Franz Stangl, the son of a night-watchman, was born in Altmünster, Austria, on 26-03-1908. After working as a weaver, Stangl joined the Austrian police in 1931 and soon afterwards the then illegal Nazi Party.
After Anschluss, Stangl was quickly promoted through the ranks. In 1940, Stangl became superintendent of the T-4 Euthansia Program at the Euthanasia Institute at Schloss Hartheim where mentally and physically handicapped people were sent to be killed. Responsible for the Nazi Action T4 euthanasia program was SS Obergruppenführer and Chief of the Chancellery of the Führer of the NSDAP. Phillip Bouhler
In 1942, he was transferred to Poland where he worked under SS-Obergruppenfuehrer Odilo Globocnik . Stangl was commandant of Sobibor from March 1942 until September 1942, when he was transferred to Treblinka. Always dressed in white riding clothes, living in a nice house with his wife and children
.Stangl gained a reputation as an efficient administrator and was described by Odilo Globocnik as “the best camp commander, who had the greatest share of the entire action….”
At the end of the war, Stangl managed to conceal his identity and, although imprisoned in 1945, he was released two years later. He escaped to Italy with his colleague from Sobibór, Oberscharführer Gustav Franz Wagner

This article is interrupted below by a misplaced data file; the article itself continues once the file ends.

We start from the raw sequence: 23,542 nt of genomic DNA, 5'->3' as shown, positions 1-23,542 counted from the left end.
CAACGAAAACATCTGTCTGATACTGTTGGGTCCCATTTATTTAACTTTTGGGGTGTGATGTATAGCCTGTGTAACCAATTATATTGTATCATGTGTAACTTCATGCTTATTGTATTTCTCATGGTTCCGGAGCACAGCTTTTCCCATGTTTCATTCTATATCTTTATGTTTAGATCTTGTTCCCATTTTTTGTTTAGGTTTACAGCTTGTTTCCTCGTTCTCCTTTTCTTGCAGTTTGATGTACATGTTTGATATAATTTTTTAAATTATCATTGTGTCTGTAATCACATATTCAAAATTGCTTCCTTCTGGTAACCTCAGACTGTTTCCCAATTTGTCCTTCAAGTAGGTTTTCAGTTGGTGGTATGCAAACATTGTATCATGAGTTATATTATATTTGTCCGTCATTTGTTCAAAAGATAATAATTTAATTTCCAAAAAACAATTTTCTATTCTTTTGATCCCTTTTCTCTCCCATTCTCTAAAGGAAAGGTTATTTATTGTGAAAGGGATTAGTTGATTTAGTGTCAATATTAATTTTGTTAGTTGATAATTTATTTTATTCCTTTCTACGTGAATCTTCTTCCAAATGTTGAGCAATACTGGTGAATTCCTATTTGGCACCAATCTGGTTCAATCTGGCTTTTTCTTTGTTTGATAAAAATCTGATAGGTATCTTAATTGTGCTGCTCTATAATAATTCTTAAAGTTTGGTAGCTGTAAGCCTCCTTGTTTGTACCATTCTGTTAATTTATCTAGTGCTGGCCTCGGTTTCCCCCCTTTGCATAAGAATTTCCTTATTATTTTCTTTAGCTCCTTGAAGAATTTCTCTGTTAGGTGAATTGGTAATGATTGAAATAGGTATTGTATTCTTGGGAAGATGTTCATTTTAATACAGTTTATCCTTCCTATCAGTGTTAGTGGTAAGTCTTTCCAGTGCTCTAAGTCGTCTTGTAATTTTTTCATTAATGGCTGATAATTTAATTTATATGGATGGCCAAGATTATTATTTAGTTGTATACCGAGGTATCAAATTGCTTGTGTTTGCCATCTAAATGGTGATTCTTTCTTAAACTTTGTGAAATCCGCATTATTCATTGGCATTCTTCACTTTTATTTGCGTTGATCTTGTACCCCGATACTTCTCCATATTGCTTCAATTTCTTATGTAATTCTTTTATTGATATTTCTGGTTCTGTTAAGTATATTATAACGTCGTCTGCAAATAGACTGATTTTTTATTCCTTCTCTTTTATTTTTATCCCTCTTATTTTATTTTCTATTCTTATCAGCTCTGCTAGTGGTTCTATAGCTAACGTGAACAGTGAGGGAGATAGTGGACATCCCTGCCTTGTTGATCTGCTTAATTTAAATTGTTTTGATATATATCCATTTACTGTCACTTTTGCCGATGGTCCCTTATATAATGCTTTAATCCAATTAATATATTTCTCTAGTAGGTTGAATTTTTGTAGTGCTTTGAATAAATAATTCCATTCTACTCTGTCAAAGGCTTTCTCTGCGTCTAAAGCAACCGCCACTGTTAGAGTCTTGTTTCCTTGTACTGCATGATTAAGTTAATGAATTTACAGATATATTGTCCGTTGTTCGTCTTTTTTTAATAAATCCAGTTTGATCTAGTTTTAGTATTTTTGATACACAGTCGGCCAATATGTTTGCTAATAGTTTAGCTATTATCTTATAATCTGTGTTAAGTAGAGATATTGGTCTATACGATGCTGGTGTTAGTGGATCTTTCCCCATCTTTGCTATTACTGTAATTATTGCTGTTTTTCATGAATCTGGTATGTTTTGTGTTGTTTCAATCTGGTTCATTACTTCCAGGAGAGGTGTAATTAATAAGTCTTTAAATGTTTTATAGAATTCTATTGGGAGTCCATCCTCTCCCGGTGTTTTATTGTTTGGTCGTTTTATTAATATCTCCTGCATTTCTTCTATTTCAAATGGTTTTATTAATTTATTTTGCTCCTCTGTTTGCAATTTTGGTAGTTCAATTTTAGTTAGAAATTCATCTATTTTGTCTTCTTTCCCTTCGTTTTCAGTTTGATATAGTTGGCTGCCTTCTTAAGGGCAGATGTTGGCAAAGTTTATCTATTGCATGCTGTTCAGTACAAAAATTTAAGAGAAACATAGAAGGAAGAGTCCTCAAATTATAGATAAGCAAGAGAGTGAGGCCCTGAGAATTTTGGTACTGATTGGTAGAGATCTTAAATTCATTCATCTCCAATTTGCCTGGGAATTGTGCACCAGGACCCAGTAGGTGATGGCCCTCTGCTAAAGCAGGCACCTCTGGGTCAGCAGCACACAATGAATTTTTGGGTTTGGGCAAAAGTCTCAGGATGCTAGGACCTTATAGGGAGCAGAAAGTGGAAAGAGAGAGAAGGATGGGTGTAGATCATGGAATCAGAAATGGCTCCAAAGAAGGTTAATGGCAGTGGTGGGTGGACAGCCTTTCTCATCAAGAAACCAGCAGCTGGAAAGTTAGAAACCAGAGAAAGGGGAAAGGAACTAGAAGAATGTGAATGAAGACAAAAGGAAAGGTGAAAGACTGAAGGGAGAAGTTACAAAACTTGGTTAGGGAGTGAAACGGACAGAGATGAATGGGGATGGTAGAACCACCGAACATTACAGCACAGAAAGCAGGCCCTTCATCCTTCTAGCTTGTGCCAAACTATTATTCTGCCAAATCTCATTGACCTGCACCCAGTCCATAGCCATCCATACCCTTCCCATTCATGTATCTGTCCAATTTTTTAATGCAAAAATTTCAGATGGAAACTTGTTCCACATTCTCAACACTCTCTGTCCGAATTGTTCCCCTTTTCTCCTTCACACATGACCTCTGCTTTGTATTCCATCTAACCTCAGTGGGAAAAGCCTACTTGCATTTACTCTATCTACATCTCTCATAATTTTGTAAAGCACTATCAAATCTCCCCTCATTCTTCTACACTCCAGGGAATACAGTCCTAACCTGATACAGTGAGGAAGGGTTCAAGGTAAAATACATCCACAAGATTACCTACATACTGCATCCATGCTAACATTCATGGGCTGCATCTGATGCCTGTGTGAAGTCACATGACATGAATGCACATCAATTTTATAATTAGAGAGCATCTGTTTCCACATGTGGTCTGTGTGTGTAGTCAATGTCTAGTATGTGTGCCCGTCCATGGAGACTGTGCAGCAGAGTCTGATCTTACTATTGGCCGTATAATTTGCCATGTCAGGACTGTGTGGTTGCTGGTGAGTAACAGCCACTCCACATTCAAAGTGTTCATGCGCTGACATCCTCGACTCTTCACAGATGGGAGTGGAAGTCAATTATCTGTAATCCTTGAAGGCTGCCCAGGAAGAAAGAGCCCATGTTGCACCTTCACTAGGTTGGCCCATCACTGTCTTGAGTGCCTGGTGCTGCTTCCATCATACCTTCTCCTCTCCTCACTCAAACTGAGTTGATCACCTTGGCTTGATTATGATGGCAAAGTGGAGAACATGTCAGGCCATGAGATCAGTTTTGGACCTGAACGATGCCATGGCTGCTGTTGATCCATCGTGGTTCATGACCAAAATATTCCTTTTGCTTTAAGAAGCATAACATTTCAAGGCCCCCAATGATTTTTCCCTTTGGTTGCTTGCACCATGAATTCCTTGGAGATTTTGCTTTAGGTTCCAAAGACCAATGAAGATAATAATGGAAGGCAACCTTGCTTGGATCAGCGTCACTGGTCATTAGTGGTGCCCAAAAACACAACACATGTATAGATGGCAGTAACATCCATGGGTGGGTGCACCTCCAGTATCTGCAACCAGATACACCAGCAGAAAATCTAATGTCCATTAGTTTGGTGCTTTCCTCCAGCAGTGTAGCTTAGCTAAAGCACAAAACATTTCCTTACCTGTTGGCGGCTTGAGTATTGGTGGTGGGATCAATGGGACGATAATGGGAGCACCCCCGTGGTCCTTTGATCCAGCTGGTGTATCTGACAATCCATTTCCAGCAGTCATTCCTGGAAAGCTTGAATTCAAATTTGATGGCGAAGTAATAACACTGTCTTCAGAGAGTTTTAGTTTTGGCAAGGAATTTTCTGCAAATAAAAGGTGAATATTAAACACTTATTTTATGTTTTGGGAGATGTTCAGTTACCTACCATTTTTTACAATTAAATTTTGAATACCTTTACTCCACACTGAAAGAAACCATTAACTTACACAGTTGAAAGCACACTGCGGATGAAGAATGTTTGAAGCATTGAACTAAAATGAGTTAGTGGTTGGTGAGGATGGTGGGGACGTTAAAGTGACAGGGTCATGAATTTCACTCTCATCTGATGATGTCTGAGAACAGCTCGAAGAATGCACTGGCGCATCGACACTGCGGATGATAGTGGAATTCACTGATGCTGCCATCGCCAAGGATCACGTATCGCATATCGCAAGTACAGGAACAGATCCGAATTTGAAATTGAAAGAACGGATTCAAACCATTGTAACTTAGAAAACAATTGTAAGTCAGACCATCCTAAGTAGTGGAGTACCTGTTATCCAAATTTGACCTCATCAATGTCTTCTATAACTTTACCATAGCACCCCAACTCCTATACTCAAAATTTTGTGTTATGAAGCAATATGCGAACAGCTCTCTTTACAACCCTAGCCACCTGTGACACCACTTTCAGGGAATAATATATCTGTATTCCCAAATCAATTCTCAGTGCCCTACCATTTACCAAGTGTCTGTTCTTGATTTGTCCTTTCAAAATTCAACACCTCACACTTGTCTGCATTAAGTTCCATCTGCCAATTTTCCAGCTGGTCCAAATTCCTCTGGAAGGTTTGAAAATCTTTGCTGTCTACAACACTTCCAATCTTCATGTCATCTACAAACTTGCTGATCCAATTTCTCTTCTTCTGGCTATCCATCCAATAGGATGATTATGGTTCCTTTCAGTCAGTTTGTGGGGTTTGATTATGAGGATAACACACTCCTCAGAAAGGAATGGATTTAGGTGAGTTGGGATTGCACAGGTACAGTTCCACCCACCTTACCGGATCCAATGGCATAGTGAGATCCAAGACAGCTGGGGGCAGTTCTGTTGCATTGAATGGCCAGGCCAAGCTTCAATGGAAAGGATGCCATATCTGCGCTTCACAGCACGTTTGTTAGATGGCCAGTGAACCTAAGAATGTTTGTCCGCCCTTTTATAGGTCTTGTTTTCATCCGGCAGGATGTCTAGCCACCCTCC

, where he was helped by some officials of the Vatican to reach Syrya on a Red Cross passport. Stangl was joined by his wife and family and lived in Syria for three years before moving to Brazil in 1951. With the help of friends, Stangl found work at the Volkswagen plant in Sao Paulo, still using his own name. In October 1980, Gustav Wagner was found with a knife in his chest in Sao Paulo. According to his attorney, Wagner committed suicide. Wagner, due to his brutality, he was known as “The Beast” and “Wolf“. His date of death was determined to be 03-10-1980, age 69.
For years his responsibility in the mass murder of men, women and children had been known to the Austrian authorities, but Austria did not issue a warrant for Stangl’s arrest until 1961. It took another six years before he was tracked down by Nazi hunter Simon Wiesenthal and arrested in Brazil.
After extradition to West Germany, he was tried for the deaths of approximately 900,000 people. He admitted to these killings but argued: “My conscience is clear. I was simply doing my duty …”. Found guilty on 22-10-1970, Stangl was sentenced to life imprisonment.
He died of heart failure in Düsseldorf prison on 28-06-1971. age 63.